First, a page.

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I can get players at the switch of a button: Lalit Modi

Ex-IPL boss Lalit Modi reveals getting top cricketers to play under a rival world cricket governing body is the easiest part of his challenge

Sydney: Exiled former Indian Premier League boss Lalit Modi ensures he is in the news. This time it's got nothing to do with a politician; it's to do with the politics of world cricket.

Also Read: After BCCI, Lalit Modi to take on ICC; reveals blueprint of rebel cricket body

Lalit Modi. Pic/AFP
Lalit Modi. Pic/AFP 

In an interview with Four Corners produced by the Australian Broadcasting Corporation, the erstwhile IPL Czar has revealed he has approved a blueprint for a rival governing body of world cricket.

"We're talking about another cricketing system. There is a blueprint out there, it's got my rubber stamp on it," Modi told ABC. "I have been involved in it. I say it for the first time, I've been involved in putting that (blue) print together. We could take on the existing establishment, no problem. It requires a few billion dollars, I don't think it would be a problem to get that into action. But it could be done."

In the television programme, Modi (51) indicated that getting players on board won't be an uphill task. He said: "For me to get players would be…a switch of a button. There was a report that ran on the front of The Australian newspaper that said $100 million pay cheque for two of your players. I think that's an easy cheque to write and if that cheque is easy to write then 'would I get the players or not?' is a question you should ask the players, not me."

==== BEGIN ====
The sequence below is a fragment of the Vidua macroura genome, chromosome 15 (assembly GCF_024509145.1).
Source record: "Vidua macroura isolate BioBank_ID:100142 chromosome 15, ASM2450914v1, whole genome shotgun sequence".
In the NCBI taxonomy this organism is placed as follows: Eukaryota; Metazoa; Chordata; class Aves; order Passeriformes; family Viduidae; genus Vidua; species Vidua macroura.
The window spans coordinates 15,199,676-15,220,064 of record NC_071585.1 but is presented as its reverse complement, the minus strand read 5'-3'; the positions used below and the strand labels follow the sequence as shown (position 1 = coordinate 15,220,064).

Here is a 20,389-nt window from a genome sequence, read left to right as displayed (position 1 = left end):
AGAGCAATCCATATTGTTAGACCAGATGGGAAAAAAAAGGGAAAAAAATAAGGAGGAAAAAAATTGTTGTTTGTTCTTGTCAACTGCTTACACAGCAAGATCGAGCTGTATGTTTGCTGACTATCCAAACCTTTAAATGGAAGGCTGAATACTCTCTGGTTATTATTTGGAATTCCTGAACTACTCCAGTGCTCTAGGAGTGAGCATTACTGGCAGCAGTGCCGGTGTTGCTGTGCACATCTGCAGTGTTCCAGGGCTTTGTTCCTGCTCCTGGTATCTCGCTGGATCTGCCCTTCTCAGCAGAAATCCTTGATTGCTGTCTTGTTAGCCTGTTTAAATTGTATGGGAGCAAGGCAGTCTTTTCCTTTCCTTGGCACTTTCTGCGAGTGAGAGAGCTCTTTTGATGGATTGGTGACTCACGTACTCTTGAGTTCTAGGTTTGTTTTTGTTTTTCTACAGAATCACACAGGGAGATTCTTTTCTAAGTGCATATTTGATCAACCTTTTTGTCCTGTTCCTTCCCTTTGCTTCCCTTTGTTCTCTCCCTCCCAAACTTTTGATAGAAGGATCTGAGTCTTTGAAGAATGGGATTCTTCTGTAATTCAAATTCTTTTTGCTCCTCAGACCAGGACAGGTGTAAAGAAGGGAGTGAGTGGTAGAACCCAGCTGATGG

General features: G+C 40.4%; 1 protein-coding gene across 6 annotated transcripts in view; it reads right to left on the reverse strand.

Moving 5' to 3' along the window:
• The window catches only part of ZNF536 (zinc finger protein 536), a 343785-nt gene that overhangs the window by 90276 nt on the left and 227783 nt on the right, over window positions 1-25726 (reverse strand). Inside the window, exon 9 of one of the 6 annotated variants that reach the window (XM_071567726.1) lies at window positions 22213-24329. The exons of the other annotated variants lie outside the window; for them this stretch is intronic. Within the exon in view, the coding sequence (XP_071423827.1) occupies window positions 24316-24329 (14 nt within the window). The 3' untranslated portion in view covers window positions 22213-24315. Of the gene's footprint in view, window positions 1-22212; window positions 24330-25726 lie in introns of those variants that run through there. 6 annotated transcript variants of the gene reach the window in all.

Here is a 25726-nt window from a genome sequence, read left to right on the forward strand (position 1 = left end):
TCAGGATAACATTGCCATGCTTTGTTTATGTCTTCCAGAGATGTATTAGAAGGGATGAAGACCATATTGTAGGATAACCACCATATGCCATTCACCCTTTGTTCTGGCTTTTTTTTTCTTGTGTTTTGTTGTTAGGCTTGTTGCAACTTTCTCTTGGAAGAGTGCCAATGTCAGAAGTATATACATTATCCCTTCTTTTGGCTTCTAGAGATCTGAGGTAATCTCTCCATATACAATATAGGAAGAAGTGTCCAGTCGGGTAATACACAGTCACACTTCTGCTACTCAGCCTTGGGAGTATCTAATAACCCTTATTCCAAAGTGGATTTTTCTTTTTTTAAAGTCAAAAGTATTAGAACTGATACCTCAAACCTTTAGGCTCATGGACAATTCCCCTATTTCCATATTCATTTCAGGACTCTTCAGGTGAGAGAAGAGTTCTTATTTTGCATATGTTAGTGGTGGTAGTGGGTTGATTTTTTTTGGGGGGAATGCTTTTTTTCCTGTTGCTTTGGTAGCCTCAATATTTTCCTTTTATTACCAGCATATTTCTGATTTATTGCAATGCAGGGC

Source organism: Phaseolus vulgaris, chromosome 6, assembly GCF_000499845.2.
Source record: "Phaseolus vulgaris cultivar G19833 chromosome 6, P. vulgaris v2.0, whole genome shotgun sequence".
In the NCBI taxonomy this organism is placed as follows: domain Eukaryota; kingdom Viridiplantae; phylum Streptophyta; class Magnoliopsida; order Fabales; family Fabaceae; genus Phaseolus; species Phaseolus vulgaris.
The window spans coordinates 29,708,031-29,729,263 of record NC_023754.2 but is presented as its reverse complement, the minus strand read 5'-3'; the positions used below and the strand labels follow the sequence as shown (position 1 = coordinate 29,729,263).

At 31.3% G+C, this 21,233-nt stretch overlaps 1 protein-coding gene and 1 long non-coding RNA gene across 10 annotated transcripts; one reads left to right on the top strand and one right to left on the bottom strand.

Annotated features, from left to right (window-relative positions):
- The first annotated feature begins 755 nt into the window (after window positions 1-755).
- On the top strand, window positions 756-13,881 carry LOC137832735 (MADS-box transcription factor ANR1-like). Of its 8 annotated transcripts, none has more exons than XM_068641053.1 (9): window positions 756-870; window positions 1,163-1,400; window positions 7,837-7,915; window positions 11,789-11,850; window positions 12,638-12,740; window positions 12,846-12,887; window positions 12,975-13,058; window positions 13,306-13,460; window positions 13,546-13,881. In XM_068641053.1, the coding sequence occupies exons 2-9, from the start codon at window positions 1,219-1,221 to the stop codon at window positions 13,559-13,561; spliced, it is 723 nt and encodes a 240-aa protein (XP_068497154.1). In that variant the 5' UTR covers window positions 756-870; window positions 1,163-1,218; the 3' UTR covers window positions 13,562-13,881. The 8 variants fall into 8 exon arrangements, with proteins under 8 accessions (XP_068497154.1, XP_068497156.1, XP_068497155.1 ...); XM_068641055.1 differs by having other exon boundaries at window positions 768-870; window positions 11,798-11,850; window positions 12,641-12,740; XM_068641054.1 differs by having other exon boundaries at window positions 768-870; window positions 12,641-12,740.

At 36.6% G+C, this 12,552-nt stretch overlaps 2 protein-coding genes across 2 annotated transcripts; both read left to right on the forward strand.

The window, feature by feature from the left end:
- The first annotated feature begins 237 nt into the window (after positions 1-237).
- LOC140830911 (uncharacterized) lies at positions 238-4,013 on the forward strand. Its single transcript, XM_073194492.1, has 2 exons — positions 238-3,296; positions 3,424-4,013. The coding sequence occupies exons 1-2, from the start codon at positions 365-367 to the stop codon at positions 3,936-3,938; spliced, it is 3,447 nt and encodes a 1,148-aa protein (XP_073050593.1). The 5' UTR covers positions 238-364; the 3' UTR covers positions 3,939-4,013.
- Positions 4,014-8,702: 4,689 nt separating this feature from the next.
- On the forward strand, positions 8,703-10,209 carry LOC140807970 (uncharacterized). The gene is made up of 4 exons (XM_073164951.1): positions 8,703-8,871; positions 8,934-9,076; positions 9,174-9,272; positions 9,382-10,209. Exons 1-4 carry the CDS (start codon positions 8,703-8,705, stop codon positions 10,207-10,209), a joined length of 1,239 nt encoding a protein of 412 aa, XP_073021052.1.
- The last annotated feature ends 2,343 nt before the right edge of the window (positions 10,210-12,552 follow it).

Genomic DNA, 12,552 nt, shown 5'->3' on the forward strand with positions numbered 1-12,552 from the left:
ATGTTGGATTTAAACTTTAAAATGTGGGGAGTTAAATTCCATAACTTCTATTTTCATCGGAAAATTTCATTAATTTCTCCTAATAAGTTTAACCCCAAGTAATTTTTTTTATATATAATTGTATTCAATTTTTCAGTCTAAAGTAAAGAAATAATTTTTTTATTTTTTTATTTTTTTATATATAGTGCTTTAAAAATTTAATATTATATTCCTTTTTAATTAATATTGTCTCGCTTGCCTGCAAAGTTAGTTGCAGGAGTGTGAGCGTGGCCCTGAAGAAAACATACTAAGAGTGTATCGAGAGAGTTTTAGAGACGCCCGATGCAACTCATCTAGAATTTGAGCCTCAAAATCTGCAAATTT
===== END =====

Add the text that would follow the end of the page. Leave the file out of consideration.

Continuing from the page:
Four Corners was aired last night in Australia. "The plan that I have put together is a very detailed plan. It's not a plan that's come off the cuff, it's been taking years and years and years in the making," Modi said. A lot of time on the programme was spent discussing the Big Three — India, England and Australia — who call the shots in world cricket. Modi called them "three snakes of cricket" and "you've got to chop their head off, otherwise cricket will not survive."

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